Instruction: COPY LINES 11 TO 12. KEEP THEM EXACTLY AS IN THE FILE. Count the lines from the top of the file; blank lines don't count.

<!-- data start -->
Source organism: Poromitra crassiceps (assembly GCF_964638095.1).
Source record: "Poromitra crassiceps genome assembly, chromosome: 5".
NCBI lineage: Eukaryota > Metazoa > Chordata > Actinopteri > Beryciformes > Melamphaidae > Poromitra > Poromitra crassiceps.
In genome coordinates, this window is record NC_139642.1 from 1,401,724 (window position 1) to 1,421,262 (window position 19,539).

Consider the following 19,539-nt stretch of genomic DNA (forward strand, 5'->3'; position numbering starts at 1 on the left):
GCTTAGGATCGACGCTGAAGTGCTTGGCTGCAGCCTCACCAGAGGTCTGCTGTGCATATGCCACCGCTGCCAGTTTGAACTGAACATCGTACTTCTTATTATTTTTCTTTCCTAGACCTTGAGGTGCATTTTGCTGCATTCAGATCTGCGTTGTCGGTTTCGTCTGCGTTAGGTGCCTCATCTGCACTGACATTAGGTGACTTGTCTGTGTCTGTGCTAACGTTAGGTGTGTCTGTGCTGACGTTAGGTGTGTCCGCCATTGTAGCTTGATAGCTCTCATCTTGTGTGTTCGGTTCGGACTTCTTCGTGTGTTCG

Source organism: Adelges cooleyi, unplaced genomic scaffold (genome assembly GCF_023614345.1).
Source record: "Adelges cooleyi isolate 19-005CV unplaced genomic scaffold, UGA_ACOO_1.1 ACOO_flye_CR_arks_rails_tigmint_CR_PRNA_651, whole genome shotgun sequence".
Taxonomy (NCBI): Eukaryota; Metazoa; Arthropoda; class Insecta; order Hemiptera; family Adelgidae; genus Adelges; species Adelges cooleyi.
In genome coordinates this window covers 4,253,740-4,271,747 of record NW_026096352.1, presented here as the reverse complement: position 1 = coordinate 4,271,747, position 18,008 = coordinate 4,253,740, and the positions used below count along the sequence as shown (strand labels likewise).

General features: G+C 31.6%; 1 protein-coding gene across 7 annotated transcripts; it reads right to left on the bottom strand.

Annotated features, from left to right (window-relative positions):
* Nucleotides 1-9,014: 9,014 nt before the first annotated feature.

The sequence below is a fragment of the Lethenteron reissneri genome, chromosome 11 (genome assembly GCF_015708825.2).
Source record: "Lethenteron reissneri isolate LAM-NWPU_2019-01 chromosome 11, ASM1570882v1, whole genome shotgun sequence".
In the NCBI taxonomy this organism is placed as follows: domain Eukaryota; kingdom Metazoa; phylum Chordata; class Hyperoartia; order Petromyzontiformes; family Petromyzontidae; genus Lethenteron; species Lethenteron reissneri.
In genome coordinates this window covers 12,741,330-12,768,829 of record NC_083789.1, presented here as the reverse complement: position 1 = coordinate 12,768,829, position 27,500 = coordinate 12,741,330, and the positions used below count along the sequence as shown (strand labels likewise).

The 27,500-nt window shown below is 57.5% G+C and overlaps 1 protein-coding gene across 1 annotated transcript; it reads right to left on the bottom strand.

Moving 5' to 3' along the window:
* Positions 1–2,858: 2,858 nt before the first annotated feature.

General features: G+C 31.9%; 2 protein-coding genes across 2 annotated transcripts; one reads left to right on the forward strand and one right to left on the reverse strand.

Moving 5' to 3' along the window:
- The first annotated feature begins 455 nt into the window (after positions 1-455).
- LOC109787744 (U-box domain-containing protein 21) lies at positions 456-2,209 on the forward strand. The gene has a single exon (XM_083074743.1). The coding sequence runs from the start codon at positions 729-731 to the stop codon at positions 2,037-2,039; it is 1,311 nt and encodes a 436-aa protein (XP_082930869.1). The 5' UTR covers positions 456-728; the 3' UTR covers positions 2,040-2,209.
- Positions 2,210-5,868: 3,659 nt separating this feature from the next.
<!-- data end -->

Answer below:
General features: G+C 31.6%; 1 protein-coding gene across 7 annotated transcripts; it reads right to left on the bottom strand.

Annotated features, from left to right (window-relative positions):